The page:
05 January 2011

How Many Tomatoes Does It Take? or Home-Roasted Tomatoes

We all have our favorite standby meal for entertaining.  Mine is pasta- spaghetti, macaroni, what have you.  So, when Mr. Yeater took a day trip to Petoskey, and I invited a couple of friends to bear me company, I knew what to prepare for supper.  The only trouble was that I would be making
homemade tomato sauce and had no idea how many pounds to get for three people.  Silly me, I did not even think to "Google" it.  I bought two pounds.

I will not say that two pounds for three people is not sufficient.  It may have been if I had prepared only one serving of pasta per person.  Not I!  Not for my poor, skinny friends in need of carbohydrates.  I made two servings per person.  The tomatoes (roasted and seasoned with onions, garlic, and other herbs) were like little treasures hidden in the noodles.  The girls liked it pretty well, but I maintain that it would have been better to be able to bury the noodles in tomatoes.  I need at least one pound per person.  I will be testing my theory with Mr. Yeater tonight.  We bought about two to two and a half pounds of Roma tomatoes this week so that I could make more tomato "sauce".  

To make the tomato sauce, I first like to roast my tomatoes.  I will be using:

     Large turkey roasting pan


     Medium mixing bowl (for coating tomatoes)
     Small mixing bowl (for organic waste)
     Cutting board
     Chef's knife

     Various Herbs
     Extra Virgin Olive Oil (EVOO)
     and... Roma Tomatoes!!!  I like Romas because they are not as watery and so are less likely to overflow the pan with moisture.  Plus, the flavor is delicious!

With the Chef's knife, I "behead" the tomatoes, tossing the tops into the yellow (smaller) bowl.

If I still had my garden, I would compost these, but they will be going into the garbage disposal.

Then, I halve them.  Poor tomatoes!

It may not keep the POINTs low, but I love olive oil and use it generously.  Drizzle (Pour) the olive oil into the roasting pan and spread it out with a spatula- or hands, if that would be more fun.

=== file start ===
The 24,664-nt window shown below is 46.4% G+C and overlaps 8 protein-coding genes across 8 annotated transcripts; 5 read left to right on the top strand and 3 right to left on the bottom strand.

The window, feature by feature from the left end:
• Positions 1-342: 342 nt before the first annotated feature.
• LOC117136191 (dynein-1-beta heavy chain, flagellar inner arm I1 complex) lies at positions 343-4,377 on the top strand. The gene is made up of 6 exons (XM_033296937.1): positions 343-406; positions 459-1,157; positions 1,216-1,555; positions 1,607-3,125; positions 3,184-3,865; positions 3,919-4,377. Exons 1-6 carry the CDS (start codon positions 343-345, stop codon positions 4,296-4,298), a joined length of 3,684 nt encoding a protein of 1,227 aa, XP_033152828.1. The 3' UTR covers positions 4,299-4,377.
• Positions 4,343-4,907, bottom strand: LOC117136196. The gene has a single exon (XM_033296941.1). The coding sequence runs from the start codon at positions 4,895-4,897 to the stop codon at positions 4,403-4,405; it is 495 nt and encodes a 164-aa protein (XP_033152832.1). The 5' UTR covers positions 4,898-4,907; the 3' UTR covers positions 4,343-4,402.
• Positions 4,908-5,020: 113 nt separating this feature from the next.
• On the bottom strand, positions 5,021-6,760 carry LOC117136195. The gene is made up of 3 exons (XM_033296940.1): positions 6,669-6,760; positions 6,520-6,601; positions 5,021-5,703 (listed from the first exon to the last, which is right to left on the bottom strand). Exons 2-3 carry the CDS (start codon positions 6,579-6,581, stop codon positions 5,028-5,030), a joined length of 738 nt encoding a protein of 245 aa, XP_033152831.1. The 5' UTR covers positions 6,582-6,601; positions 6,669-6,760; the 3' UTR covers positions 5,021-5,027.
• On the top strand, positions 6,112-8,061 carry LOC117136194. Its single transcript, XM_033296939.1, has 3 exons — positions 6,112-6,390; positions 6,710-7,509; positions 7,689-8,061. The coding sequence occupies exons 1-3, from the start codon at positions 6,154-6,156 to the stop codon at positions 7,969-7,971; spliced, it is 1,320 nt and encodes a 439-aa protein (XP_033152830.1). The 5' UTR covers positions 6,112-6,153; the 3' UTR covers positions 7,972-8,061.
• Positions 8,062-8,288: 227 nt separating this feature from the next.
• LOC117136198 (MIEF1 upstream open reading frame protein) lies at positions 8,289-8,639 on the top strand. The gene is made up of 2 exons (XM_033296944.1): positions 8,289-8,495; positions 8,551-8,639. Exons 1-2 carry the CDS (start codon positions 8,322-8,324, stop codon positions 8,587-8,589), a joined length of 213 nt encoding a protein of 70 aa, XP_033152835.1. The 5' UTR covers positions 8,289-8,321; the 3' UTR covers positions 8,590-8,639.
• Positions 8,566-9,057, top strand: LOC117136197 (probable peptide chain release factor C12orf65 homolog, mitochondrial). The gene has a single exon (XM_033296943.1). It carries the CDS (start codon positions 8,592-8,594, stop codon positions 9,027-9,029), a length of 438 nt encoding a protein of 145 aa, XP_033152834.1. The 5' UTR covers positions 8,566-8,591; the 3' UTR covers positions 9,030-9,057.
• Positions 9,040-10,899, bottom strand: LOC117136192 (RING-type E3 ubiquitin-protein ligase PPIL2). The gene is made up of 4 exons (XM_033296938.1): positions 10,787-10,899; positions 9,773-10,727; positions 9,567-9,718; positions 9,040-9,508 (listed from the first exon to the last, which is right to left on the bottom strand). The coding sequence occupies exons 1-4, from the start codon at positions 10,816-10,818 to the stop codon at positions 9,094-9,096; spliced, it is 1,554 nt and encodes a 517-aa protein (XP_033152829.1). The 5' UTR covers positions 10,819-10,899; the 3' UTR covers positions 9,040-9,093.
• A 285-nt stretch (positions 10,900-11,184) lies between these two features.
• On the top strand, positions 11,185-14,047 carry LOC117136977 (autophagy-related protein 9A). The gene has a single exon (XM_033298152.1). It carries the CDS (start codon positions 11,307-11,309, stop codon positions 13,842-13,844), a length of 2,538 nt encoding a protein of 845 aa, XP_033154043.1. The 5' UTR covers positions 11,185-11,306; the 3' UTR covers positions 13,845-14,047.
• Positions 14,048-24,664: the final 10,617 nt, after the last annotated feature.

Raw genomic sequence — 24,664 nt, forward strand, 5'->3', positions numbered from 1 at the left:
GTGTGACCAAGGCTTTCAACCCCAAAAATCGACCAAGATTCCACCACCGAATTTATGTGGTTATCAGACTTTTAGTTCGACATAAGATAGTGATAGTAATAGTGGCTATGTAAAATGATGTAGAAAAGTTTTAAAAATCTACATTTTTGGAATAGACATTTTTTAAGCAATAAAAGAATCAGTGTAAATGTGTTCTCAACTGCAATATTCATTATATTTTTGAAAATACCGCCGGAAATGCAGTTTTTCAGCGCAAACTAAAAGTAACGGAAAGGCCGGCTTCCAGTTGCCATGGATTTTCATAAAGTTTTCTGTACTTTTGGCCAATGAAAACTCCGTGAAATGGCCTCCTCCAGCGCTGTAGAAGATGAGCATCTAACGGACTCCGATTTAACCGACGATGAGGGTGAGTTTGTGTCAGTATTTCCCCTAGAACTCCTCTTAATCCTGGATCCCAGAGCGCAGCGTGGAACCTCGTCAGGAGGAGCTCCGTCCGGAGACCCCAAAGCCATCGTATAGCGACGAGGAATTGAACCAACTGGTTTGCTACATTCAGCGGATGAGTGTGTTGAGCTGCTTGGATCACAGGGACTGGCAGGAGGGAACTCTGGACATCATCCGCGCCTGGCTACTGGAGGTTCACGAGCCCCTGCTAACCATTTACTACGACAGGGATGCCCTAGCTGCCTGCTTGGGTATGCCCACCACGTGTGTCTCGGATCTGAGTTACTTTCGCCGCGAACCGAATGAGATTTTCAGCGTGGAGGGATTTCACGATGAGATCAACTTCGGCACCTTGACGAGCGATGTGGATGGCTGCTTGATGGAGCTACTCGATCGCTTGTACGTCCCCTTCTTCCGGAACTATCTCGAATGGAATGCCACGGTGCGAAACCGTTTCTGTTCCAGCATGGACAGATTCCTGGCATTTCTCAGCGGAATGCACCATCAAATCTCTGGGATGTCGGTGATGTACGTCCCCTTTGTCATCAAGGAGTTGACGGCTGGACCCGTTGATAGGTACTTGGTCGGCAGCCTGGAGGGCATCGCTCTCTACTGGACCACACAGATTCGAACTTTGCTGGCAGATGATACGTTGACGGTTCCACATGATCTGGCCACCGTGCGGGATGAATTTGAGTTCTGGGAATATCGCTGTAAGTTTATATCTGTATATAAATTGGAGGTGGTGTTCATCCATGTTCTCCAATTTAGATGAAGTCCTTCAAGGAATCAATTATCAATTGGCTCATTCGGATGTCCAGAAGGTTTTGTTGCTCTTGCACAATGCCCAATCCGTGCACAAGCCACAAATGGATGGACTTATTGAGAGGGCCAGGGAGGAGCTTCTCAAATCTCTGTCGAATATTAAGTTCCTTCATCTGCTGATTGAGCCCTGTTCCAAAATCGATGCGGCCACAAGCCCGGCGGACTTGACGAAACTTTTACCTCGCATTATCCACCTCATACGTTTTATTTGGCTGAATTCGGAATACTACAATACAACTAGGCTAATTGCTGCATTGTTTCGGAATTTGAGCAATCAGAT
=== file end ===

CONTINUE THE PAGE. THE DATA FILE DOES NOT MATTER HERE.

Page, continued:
Then, in my green bowl (the medium mixing bowl), I pour even more olive oil, about a half to a full cup.

Put all the spices, herbs, what have you, in the bowl with the oil and mix it.  After that, I put two tomato halves in the mixture and coat the top and bottom.

I generally prefer fresh herbs, but there you are...
And line them up, nice and tidy.  They need some room between them, but not a lot.

For a quick roast, I set the oven to 350 degrees Fahrenheit and the timer to 2:00 hours.

Mmmm... the apartment smells wonderful!

Now, we have a choice to make:  Leave the skins or remove them?  They should be bubbly and crisp at the edges and can be easily, if messily, removed with a paring knife and fingers.  Careful, though.  The flesh and the pan are HOT!

With the paring knife, score the flesh, and remove the tomatoes.

Next step:  Boil water.  Measure out pasta into boiling pot.  Let boil until pasta is al dente.  Strain and pour back into pot.  Stir in just a little olive oil until each noodle is lightly coated.  Warm tomatoes if necessary.  Serve.  Enjoy.

Mr. Yeater and I settled into our respective places on the couch with our plates full of pasta and our glasses full of my new favorite beer, and we watched a funny movie.  There was just enough sauce for the two of us with a little leftover for another helping.  I would love to show you how mouth-watering was the meal, but I am afraid that it smelled so wonderfully, and Mr. Yeater was sniffing around the kitchen far too frequently, that I forgot to take a photograph.  I will endeavor to remember on the next occasion which I make it to take a picture to share.  And now I know that it takes about one pound of tomatoes per person.

Do you have a favorite standby meal?

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